Tom Clancy’s EndWar is a game the next generation console has been waiting for. It’s a game that takes a genre traditionally found on a PC and heaves it onto the console platform. And it does all of this without much kicking or screaming. The problem is it does it without many fireworks either.
Taking control of one of three factions (Europe, America or Russia), your job is to command a battalion to victory in the third world war. EndWar keeps you attached to your battalion and sees you fighting through different theatres of war in a bid to win the conflict. As a result, you’re able to upgrade your battalion with credits you win from each conflict, increasing your power and making it that little bit more difficult to defeat you. Surviving units are promoted, making them more experienced and more effective on the battlefield.
We first saw EndWar back in February and we got a chance to play it then, as well as at Ubidays later on in the year. Each time we took control of a faction something had changed, the development process had thrown something new in, there were some new features or vehicles which we hadn’t seen before. We were told the basics of the game’s rock-paper-scissor (choppers beat tanks which beat transporters which beat choppers) hierarchy hadn’t changed, meaning the gameplay would be solid and defined. All that was left for Ubi to do was bulk up the story and open the whole world as a theatre of war with battlefronts to choose from.
Unfortunately they didn’t and it hasn’t come to fruition. For some bizarre reason the game doesn’t seem to have changed much from when we saw it last. The fact there is no real story doesn’t allow for much loyalty to a faction. Only a third of the world has battlefronts from which you can choose your next skirmish and even then you’re limited to which battles you can choose. This really takes away that freedom which you get from something like the RISK board game where you can choose to attack anywhere at any time, putting real strategy into the overall war.
Unlike the strategic board games however, EndWar missions come in four different guises, regardless of which faction you choose to play. Raid missions will see you destroying or defending buildings for a predetermined amount of time. Conquest requires you to capture and hold more than half the uplink stations in the map for a set amount of time. Assault is pretty much what it suggests, complete destruction of the enemy and Siege is all about taking out or defending a critical uplink for as long as required of you.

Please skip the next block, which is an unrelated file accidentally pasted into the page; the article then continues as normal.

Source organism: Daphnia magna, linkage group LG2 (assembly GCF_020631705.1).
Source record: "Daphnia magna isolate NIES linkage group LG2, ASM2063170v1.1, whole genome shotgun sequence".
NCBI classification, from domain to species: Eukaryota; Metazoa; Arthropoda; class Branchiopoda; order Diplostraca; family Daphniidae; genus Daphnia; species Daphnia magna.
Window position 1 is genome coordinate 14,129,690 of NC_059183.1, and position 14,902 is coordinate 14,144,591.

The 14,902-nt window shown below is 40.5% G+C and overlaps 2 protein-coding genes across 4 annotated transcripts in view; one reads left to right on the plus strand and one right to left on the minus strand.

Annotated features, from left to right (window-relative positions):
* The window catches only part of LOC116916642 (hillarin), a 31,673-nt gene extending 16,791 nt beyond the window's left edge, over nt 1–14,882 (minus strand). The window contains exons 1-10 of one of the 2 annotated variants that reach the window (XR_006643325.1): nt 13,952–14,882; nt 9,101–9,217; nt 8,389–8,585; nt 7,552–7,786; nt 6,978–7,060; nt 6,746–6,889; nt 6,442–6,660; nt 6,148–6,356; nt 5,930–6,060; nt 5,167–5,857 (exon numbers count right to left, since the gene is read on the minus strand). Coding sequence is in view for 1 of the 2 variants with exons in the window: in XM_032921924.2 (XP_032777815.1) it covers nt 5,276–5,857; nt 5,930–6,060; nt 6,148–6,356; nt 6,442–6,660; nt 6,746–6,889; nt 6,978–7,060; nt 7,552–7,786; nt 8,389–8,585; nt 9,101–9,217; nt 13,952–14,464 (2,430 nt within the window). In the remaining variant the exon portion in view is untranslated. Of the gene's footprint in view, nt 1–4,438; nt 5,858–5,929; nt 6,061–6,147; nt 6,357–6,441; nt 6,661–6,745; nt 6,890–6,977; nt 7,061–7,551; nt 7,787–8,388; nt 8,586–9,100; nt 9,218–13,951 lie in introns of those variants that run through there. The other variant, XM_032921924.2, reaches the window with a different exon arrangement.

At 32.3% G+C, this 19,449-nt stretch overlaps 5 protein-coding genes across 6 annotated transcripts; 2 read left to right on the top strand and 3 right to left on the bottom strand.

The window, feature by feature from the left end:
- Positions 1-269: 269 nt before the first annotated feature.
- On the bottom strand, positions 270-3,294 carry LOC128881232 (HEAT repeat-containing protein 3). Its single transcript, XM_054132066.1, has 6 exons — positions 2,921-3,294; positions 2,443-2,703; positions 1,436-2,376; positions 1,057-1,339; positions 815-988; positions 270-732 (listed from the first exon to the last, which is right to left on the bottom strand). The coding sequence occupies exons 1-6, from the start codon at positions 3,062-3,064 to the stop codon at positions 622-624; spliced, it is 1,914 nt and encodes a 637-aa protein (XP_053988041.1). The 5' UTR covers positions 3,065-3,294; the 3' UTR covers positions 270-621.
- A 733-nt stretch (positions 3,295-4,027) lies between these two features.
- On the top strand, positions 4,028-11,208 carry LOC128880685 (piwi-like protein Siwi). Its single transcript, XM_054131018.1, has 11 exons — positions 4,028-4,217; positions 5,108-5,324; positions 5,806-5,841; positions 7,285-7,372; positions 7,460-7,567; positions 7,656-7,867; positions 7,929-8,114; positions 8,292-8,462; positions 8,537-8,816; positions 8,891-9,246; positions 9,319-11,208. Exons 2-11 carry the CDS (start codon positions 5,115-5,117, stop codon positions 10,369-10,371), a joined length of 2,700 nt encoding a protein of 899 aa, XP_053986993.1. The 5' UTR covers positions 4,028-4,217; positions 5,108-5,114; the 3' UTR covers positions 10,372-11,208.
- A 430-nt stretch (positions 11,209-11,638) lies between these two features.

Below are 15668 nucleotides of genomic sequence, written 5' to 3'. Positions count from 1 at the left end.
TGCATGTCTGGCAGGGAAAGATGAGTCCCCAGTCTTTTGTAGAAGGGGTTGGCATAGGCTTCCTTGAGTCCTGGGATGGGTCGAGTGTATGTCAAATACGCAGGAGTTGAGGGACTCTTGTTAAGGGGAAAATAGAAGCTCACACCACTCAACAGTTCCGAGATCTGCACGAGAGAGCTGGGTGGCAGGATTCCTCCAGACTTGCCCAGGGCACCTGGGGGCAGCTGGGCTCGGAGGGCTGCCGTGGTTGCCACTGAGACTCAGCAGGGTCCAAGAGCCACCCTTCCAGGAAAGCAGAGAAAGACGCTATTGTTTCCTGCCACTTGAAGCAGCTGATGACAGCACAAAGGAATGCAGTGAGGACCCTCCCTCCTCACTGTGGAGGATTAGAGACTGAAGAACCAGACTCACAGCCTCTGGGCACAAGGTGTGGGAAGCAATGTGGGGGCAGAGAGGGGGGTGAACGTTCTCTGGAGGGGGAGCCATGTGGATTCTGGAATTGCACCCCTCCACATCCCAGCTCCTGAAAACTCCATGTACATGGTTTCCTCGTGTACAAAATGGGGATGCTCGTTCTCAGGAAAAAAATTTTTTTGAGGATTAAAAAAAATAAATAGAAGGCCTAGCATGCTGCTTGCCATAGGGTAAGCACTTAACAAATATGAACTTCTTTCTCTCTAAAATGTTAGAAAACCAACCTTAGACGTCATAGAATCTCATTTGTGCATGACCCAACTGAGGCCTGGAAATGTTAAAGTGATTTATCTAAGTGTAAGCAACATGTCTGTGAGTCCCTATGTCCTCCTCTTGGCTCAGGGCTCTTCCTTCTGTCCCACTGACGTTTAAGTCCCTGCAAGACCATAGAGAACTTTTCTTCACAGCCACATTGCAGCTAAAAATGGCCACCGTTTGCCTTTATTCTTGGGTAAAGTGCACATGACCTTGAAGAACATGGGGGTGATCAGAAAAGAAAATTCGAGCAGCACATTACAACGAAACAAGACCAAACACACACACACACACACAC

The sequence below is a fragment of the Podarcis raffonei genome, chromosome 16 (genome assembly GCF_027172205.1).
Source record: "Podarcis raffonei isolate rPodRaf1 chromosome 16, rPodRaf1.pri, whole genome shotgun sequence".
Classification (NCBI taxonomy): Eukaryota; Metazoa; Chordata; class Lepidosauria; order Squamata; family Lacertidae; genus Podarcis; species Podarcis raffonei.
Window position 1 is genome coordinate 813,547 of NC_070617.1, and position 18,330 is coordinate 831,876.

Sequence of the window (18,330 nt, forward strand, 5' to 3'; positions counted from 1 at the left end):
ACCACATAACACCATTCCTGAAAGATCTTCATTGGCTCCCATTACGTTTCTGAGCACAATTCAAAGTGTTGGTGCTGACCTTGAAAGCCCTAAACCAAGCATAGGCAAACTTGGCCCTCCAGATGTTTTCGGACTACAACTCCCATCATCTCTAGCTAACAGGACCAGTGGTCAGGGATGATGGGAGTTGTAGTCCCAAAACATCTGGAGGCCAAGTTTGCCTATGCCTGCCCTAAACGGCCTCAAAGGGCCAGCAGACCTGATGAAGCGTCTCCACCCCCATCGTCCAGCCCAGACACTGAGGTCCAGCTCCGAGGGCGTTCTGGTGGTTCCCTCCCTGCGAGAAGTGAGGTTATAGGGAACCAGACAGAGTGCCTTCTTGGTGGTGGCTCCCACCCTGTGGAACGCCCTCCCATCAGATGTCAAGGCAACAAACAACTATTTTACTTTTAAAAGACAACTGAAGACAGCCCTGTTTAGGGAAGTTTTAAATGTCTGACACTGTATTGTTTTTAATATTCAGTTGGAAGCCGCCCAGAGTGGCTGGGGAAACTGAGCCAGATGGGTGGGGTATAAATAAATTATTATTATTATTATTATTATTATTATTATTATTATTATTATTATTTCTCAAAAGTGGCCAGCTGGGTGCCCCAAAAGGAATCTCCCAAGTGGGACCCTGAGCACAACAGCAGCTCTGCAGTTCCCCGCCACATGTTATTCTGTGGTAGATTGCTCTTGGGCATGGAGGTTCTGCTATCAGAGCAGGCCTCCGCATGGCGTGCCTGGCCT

When you jump into a battle though, the game feels completely different. It’s not clumsy nor is it difficult to keep an eye on your troops. The voice command system is slick and more accurate than anything we’ve ever used, and the commands are intuitive. However, not all commands need to be voiced – sometimes it’s just a whole lot easier to use the controller, but that is employed rarely, and the game can be easily played either entirely using voice or with a mix of both controller and voice.
On the battlefield there is a real sense of urgency, and it’s very easy to become overwhelmed by the sheer intensity of battle. Luckily not only is the voice command system excellent, but the information of units in the battle space is extremely well executed too. It ‘s never difficult to know what units are having problems, which units are attacking and which units are retreating. This is the most important part of the game, and it’s here that real RTS gamers will pull away from those that like the idea of being an armchair commander. Knowing where your units are is key to the success of this game. It doesn’t matter if you have more than 10 units on the screen, if they don’t adhere to the rock-paper-scissor system you can count them out, if your troops are exposed you can say goodbye, if the uplinks aren’t secured by foot-soldiers you’re screwed. Although the parameters are very strict, it doesn’t take away from the sense of achievement one gets when the mission has been nailed, even after a WMD has been released by the enemy…
Yes, the WMD is an option that allows the losing team to take out a key location on the map. This destroys everything in the vicinity and hopes to put the losing team back in the running when it all seems to be going horribly wrong. This is something that I am still out to lunch on, but I can imagine, as a last ditch attempt and out of desperation, this is actually quite a good thing, especially if you manage to hit most of the opposing team’s units.
EndWar is a skirmishes game, even when you complete the game it’s a complete anti-climax. Maybe it’s because there isn’t a story attached, maybe because only a third of the world is accessible as battles, and even then you’re restricted to which battlefronts you can engage in. Even then, and after completing the game with all factions, I was left feeling hollow, and cold because the heating wasn’t working.
This game is clearly designed for online play, but what it needs are more theatres of war, more downloadable content, and more players online. This game was never going to be as popular as some of Ubi’s other big titles, but this is one for the long term. This is one which, if Ubi plays it right, will become a staple for the console and in time will attract more players to a virtual world. Especially if the Tom Clancy universe does become a reality. I have a funny feeling this is only the beginning, and as a first course it’s just about right. It leaves you savouring your favourite bits, but doesn’t fill you up for the main course. Let’s just hope we’re not waiting for the main course for too long, or worse, that that starter was in fact the main.Related to this article